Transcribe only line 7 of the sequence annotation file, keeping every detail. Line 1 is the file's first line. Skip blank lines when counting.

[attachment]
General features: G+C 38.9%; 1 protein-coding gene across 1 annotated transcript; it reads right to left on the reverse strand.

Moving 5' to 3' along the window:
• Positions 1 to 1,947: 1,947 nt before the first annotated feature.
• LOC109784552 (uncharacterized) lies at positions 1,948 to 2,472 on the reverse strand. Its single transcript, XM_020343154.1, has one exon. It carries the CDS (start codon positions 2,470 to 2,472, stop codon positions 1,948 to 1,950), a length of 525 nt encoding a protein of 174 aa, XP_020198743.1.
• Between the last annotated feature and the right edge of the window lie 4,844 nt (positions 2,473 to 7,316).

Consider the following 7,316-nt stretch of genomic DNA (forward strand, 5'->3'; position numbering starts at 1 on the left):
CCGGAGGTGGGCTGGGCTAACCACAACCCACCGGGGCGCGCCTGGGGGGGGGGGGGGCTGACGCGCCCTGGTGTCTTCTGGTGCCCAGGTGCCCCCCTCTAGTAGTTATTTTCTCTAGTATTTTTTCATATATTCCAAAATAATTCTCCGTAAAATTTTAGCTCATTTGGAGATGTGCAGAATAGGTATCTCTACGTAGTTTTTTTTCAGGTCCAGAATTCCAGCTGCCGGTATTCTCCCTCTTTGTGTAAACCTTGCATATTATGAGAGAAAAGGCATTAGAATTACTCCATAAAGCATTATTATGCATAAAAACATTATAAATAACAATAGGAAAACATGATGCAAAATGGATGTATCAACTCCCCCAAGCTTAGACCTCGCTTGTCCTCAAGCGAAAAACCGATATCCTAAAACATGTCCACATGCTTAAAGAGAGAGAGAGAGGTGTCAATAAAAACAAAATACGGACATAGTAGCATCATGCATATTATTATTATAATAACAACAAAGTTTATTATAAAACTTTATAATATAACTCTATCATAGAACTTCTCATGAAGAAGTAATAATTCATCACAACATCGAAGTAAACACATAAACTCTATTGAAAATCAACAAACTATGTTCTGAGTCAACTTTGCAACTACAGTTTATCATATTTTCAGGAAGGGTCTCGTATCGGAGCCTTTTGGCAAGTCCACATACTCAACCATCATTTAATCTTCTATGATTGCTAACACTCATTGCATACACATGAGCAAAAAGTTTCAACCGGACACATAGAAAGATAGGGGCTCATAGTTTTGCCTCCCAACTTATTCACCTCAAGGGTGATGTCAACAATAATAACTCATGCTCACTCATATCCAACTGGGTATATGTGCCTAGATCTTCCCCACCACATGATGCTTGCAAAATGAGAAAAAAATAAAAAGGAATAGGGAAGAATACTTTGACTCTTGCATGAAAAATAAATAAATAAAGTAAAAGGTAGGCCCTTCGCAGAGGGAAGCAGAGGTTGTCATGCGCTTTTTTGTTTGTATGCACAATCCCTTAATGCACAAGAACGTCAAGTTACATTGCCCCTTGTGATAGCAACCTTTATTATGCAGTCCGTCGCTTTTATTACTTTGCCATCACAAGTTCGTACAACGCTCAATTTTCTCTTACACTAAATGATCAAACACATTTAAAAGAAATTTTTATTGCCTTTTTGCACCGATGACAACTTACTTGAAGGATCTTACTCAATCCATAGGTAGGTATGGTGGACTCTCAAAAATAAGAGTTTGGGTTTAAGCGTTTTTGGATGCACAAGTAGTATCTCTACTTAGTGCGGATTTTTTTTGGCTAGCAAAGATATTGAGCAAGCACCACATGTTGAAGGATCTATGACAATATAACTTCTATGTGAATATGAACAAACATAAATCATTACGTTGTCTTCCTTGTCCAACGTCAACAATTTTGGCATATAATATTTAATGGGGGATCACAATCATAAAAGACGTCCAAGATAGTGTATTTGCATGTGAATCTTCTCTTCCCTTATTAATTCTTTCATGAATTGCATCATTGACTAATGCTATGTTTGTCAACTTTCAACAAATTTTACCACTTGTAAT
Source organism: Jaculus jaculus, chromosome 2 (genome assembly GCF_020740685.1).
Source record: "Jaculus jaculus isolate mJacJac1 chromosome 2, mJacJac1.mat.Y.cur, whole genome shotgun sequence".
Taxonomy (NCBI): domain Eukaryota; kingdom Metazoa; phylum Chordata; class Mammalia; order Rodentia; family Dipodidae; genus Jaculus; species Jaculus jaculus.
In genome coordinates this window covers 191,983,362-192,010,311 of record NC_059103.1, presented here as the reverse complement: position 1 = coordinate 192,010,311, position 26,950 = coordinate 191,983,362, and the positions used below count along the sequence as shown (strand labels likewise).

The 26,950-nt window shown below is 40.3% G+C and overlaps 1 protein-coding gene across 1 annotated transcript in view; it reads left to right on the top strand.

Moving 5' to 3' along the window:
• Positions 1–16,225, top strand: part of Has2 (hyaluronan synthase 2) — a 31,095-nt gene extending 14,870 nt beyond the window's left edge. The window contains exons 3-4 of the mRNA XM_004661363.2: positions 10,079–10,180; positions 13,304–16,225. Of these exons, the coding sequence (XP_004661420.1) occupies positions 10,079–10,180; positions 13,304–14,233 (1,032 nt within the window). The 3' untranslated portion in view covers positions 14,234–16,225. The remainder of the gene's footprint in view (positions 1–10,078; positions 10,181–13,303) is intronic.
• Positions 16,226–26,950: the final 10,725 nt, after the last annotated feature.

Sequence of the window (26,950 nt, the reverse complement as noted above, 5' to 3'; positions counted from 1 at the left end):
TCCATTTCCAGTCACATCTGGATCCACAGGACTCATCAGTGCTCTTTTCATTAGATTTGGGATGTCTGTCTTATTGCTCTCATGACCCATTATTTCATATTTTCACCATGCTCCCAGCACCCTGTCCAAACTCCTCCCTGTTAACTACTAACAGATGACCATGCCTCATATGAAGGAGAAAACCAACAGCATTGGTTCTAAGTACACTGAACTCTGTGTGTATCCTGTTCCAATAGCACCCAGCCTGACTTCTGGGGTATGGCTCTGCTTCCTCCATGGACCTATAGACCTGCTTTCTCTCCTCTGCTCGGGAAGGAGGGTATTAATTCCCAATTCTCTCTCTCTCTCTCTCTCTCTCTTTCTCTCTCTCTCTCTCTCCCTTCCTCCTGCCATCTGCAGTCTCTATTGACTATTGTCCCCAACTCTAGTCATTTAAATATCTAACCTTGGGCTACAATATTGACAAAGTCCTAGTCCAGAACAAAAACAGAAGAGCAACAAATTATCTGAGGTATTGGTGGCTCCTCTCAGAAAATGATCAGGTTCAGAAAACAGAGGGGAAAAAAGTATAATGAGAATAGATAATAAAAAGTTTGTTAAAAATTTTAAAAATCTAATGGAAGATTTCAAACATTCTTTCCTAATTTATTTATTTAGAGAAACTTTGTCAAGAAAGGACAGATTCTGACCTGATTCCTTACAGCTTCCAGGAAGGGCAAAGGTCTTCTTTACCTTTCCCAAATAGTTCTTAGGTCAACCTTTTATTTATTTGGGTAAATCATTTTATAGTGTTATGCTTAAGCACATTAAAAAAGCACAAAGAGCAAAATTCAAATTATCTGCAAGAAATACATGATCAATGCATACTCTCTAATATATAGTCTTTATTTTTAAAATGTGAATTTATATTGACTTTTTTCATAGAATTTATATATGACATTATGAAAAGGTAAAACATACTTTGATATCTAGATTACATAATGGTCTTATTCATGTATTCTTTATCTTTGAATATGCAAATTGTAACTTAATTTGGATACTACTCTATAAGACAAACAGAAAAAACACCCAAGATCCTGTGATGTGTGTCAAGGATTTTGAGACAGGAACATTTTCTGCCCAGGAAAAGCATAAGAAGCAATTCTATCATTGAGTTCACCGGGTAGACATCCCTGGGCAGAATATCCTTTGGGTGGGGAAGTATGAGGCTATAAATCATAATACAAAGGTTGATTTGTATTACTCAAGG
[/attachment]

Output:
CCGGAGGTGGGCTGGGCTAACCACAACCCACCGGGGCGCGCCTGGGGGGGGGGGGGGCTGACGCGCCCTGGTGTCTTCTGGTGCCCAGGTGCCCCCCTCTAGTAGTTATTTTCTCTAGTATTTTTTCATATATTCCAAAATAATTCTCCGTAAAATTTTAGCTCATTTGGAGATGTGCAGAATAGGTATCTCTACGTAGTTTTTTTTCAGGTCCAGAATTCCAGCTGCCGGTATTCTCCCTCTTTGTGTAAACCTTGCATATTATGAGAGAAAAGGCATTAGAATTACTCCATAAAGCATTATTATGCATAAAAACATTATAAATAACAATAGGAAAACATGATGCAAAATGGATGTATCAACTCCCCCAAGCTTAGACCTCGCTTGTCCTCAAGCGAAAAACCGATATCCTAAAACATGTCCACATGCTTAAAGAGAGAGAGAGAGGTGTCAATAAAAACAAAATACGGACATAGTAGCATCATGCATATTATTATTATAATAACAACAAAGTTTATTATAAAACTTTATAATATAACTCTATCATAGAACTTCTCATGAAGAAGTAATAATTCATCACAACATCGAAGTAAACACATAAACTCTATTGAAAATCAACAAACTATGTTCTGAGTCAACTTTGCAACTACAGTTTATCATATTTTCAGGAAGGGTCTCGTATCGGAGCCTTTTGGCAAGTCCACATACTCAACCATCATTTAATCTTCTATGATTGCTAACACTCATTGCATACACATGAGCAAAAAGTTTCAACCGGACACATAGAAAGATAGGGGCTCATAGTTTTGCCTCCCAACTTATTCACCTCAAGGGTGATGTCAACAATAATAACTCATGCTCACTCATATCCAACTGGGTATATGTGCCTAGATCTTCCCCACCACATGATGCTTGCAAAATGAGAAAAAAATAAAAAGGAATAGGGAAGAATACTTTGACTCTTGCATGAAAAATAAATAAATAAAGTAAAAGGTAGGCCCTTCGCAGAGGGAAGCAGAGGTTGTCATGCGCTTTTTTGTTTGTATGCACAATCCCTTAATGCACAAGAACGTCAAGTTACATTGCCCCTTGTGATAGCAACCTTTATTATGCAGTCCGTCGCTTTTATTACTTTGCCATCACAAGTTCGTACAACGCTCAATTTTCTCTTACACTAAATGATCAAACACATTTAAAAGAAATTTTTATTGCCTTTTTGCACCGATGACAACTTACTTGAAGGATCTTACTCAATCCATAGGTAGGTATGGTGGACTCTCAAAAATAAGAGTTTGGGTTTAAGCGTTTTTGGATGCACAAGTAGTATCTCTACTTAGTGCGGATTTTTTTTGGCTAGCAAAGATATTGAGCAAGCACCACATGTTGAAGGATCTATGACAATATAACTTCTATGTGAATATGAACAAACATAAATCATTACGTTGTCTTCCTTGTCCAACGTCAACAATTTTGGCATATAATATTTAATGGGGGATCACAATCATAAAAGACGTCCAAGATAGTGTATTTGCATGTGAATCTTCTCTTCCCTTATTAATTCTTTCATGAATTGCATCATTGACTAATGCTATGTTTGTCAACTTTCAACAAATTTTACCACTTGTAAT